The next optional rewirement in Week 1 of the Science of Well-being course is the free Character Strengths test on the VIA website. The test comprises of 120 questions and takes 15 minutes or so to complete. There are no right/wrong answers, and there are no better/worse answers. The key is to be authentic, so that you can derive the most from the experience.
The Science of Well-being course’s Week 1 Rewirements also recommended, but not required, other tests in the greater Authentic Happiness Inventory. The course especially recommended the PERMA™ (an acronym for Positive emotion, Engagement, Relationships, Meaning, and Accomplishment— the basic dimensions of psychological flourishing). Since they asked those who take it to keep score, I took it to get the most out of the course.
But first, I had to find out what psychological flourishing was. From Wikipedia, flourishing is described as “a state where people experience positive emotions, positive psychological functioning and positive social functioning, most of the time,” living “within an optimal range of human functioning.” If I were to describe it in plain language, it’s how positive someone is in a general lifestyle range (rather than in distress or euphoria moments or spans of time). Further from Wikipedia, flourising is a descriptor and measure of positive mental health and overall life well-being, and includes multiple components and concepts, such as cultivating strengths, subjective well-being, “goodness, generativity, growth, and resilience.” Flourishing is the opposite of both pathology and languishing, which are described as living a life that feels hollow and empty. It is a central concept in positive psychology, developed by Corey Keyes and Barabara Fredrickson.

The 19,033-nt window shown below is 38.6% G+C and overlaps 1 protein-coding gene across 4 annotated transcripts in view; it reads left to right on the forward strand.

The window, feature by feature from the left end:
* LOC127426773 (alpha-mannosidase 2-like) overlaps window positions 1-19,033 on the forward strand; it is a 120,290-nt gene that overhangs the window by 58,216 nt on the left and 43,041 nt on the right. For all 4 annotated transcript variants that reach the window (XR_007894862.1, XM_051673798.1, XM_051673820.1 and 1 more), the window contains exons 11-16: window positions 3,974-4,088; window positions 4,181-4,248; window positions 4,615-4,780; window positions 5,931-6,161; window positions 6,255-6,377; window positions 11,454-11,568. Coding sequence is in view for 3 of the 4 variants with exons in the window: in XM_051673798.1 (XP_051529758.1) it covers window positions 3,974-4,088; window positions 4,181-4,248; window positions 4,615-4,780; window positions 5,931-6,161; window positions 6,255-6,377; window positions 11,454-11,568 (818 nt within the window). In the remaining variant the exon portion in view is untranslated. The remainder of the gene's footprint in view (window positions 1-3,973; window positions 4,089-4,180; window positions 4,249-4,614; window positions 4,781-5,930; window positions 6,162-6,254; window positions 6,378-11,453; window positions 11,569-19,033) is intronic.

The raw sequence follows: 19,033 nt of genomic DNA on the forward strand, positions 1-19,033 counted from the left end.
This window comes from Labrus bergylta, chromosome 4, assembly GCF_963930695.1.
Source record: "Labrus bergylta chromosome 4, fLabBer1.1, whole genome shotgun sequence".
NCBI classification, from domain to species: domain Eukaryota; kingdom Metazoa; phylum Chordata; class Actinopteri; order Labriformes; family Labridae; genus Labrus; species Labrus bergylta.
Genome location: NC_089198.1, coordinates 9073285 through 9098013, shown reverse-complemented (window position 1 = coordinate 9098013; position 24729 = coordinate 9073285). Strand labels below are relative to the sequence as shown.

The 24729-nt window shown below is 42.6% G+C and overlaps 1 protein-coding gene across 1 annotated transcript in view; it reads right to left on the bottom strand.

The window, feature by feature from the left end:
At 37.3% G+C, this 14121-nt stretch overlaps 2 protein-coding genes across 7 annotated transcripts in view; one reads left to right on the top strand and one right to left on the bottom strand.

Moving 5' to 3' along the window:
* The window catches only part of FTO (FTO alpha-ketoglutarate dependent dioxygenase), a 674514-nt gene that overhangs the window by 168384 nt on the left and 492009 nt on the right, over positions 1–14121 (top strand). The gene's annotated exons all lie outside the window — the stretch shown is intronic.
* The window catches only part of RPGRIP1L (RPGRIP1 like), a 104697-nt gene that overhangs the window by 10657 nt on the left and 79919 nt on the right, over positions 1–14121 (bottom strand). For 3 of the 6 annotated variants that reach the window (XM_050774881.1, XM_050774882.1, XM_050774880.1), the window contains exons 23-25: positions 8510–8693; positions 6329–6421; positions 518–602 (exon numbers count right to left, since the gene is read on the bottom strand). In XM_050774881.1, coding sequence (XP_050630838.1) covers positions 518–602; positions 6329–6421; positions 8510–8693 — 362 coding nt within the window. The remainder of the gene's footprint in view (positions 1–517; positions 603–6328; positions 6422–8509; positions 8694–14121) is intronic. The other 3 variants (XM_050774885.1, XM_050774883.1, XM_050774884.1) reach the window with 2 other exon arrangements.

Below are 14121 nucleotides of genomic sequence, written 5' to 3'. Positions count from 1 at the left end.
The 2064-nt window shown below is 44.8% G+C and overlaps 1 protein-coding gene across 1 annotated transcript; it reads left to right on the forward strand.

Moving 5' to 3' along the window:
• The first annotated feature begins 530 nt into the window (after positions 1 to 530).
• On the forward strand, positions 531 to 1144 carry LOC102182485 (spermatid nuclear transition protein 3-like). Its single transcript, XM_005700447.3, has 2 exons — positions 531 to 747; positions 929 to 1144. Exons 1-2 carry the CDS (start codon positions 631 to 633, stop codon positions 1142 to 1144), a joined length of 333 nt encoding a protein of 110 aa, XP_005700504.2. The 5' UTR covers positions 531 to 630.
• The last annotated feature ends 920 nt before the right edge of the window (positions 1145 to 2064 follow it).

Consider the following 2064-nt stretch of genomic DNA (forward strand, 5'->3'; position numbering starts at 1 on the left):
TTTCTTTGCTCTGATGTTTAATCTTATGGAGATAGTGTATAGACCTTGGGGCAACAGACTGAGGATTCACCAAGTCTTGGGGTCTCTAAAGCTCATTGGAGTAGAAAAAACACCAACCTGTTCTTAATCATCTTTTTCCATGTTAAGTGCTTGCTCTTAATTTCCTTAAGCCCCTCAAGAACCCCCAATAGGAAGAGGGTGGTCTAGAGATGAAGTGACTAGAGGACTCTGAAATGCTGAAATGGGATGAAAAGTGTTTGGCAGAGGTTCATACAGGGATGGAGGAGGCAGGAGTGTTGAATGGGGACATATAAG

If you want to know more about the dimensions, which I will cover with my PERMA results, I found a more comprehensive description on the Positive Psychology Program site.
Last night, I had my first look into the Anki Cozmo robot’s SDK that uses Python. It was a little nerdy to install and set up, but the videos were well put together. Now, the real fun begins!
My strategy for learning these programs is to alter them in some way, to be creative but also to get some hands on coding done, and maybe to do some independent things rather than just following instructions without having to think much. It’s one thing to repeat words and phrases to learn a language. It’s another to make your own, or at least tweak, the words and phrases you got taught. I learn much better the latter way.